As you know, if you came of age during the space race and watched countless rocket launches from the shores of Cape Canaveral, the aerospace industry has been pretty good to the state of Florida.
The industry employs on the order of 132,000 Floridians, and the state has a special economic development entity called Space Florida. It is chaired by the governor, has an annual budget of $10 million and has a stated vision to make the state "the world leader in developing tomorrow's aerospace enterprise."
Given all that, it was to be expected that when the Federal Aviation Administration put out a call for states to compete to become one of six national test sites for the development of commercial unmanned aerial systems, Florida stepped up with a state-coordinated application bolstered by a $1.4 million commitment from Space Florida.
But Florida has nothing over California when it comes to aerospace.
Before there was Alan Shepard launching into space from Cape Canaveral, there was Chuck Yeager breaking the sound barrier over the Mojave Desert, and before that Howard Hughes pushing aviation envelopes in Southern California.
California was the birthplace of Lockheed, Douglas Aircraft and Northrop, the place where North American Aviation came of age. It was in the aerospace factories of Southern California that the U.S. military's aerospace superiority was forged.
Add the combined military and civilian aeronautical brainpower concentrated around Vandenberg and Edwards Air Force bases, the Point Mugu and China Lake naval test ranges, NASA's Jet Propulsion Laboratory and San Diego's General Atomics operations, and it would seem that California has already attained the vision of dominance that Space Florida aspires to.
But what did the great state of California do when it came time to try to position itself as a test site for what nearly everyone agrees will be the next big thing in aerospace?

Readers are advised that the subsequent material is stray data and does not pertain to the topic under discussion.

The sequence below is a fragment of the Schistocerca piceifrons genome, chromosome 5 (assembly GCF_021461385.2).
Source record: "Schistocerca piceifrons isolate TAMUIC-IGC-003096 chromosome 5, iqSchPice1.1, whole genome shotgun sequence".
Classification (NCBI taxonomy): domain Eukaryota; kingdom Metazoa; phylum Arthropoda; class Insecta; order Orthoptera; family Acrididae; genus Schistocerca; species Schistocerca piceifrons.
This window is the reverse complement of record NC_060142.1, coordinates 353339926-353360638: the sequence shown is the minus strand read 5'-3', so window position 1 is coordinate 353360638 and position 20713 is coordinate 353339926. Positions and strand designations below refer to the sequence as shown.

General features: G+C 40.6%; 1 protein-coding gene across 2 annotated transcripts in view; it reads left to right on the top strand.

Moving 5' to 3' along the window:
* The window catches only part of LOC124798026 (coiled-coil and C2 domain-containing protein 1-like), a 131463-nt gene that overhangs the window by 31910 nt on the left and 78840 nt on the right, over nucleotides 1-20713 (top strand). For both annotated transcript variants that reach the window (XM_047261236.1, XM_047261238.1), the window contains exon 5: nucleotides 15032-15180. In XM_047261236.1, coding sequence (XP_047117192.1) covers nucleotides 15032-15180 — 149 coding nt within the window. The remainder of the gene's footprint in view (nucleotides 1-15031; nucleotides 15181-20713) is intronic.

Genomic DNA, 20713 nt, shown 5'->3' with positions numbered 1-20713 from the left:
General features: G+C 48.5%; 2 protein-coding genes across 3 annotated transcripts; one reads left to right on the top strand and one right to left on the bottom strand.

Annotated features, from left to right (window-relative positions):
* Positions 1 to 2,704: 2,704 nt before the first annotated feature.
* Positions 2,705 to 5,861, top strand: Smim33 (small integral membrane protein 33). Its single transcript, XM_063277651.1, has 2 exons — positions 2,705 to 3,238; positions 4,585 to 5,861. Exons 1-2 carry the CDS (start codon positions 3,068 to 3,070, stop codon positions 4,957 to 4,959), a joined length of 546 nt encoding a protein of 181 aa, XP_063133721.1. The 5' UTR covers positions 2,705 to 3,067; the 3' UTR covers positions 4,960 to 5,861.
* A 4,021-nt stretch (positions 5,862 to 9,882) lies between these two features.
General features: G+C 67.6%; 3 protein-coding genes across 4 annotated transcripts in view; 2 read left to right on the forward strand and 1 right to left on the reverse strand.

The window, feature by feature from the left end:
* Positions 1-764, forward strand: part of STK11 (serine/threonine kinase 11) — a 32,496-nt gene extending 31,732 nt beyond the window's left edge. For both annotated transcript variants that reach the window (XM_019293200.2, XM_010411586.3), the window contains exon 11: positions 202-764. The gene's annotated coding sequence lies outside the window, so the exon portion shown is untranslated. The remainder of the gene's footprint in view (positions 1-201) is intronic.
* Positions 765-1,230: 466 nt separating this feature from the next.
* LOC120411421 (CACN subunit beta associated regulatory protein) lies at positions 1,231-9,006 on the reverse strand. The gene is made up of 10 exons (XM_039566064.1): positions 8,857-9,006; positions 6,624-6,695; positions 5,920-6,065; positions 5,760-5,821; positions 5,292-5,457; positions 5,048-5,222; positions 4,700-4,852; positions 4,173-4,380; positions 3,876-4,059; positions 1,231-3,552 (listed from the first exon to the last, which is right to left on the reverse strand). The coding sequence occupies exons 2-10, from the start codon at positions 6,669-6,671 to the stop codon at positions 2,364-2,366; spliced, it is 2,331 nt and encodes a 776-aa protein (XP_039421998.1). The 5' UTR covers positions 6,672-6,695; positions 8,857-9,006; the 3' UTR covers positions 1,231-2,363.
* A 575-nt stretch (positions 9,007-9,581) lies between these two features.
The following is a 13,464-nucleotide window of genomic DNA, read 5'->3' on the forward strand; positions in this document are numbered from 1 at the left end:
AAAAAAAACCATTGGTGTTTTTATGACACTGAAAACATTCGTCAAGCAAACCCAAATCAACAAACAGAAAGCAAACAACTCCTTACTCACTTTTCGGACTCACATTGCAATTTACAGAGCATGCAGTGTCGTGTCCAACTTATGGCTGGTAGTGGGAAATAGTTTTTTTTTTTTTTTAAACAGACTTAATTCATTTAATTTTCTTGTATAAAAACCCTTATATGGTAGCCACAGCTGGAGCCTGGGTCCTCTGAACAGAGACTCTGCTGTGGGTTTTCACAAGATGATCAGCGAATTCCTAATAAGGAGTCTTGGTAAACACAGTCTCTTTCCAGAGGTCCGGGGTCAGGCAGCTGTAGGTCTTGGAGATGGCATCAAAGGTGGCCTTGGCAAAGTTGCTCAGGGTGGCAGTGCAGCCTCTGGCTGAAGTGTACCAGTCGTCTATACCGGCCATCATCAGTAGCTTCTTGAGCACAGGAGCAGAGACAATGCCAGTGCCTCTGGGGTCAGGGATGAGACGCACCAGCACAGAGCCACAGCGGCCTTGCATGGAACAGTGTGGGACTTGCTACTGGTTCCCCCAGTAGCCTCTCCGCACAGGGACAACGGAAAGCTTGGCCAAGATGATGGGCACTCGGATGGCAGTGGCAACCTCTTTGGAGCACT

It did nothing.
Instead, the role of putting together a bid for the testing and development of unmanned aerial systems on the West Coast defaulted to a mid-sized county in Southern California and a little airport district in the Mojave.
The FAA has received 50 proposals from entities seeking one of the test-site designations. Most of the major ones have come from states -- Florida, Texas, Utah, North Dakota and more.
Ohio, home to Wright-Patterson Air Force Base, the National Museum of the Air Force and the birthplace of the Wright brothers, teamed with Indiana to submit a single bid.
There is likely some head-scratching taking place at the FAA when administrators note that the two applications from California are headed by the county of Ventura and an outfit called the Indian Wells Valley Airport District.
Gov. Jerry Brown 's Office of Business and Economic Development -- GO-Biz, it is called for short -- has shown no apparent interest in taking a lead on an opportunity to establish a foothold in a significant emerging industry.
To be sure, Brown and the folks at GO-Biz are occupied just now planning for this month's trade mission to China and the opening of a new trade office in Shanghai.
But the business closer to home of seeking to better position California as a potential hub in the unmanned aerial systems industry would seem at least an equal priority.
The two local entities have already done much of the heavy lifting -- assembling teams of academic and industry experts, designing airspace corridors that would safely facilitate testing, and much more.
It likely wouldn't take much effort for Brown's office -- with the consent of the FAA now needed, given that the initial deadline for applications has come and gone -- to step in and consolidate the two regional proposals under the single umbrella of a statewide entity.
Perhaps some in the Brown administration believe an official embrace of drones would be somehow unsavory, given the very real concerns about privacy regulations that must be addressed and resolved before unmanned systems become commonplace in the skies.
But if that's the case, how strange would it be for the state that is home to Facebook, Google, Apple and Yahoo! to decide that technological advances ought to be put on hold until unresolved privacy issues are worked out?
If Go-Biz ever wants to get going on this economic development opportunity, it might start by cribbing from Space Florida's recent newsletter touting the state's "competitive advantages":
Vast network of overlapping controlled airspace. Aerospace facilities. Skilled workforce. Opportunity to test potential beneficial uses of monitoring agricultural crops and wildfires.
Kind of sounds more like the home of Disneyland than that of Disney World, doesn't it?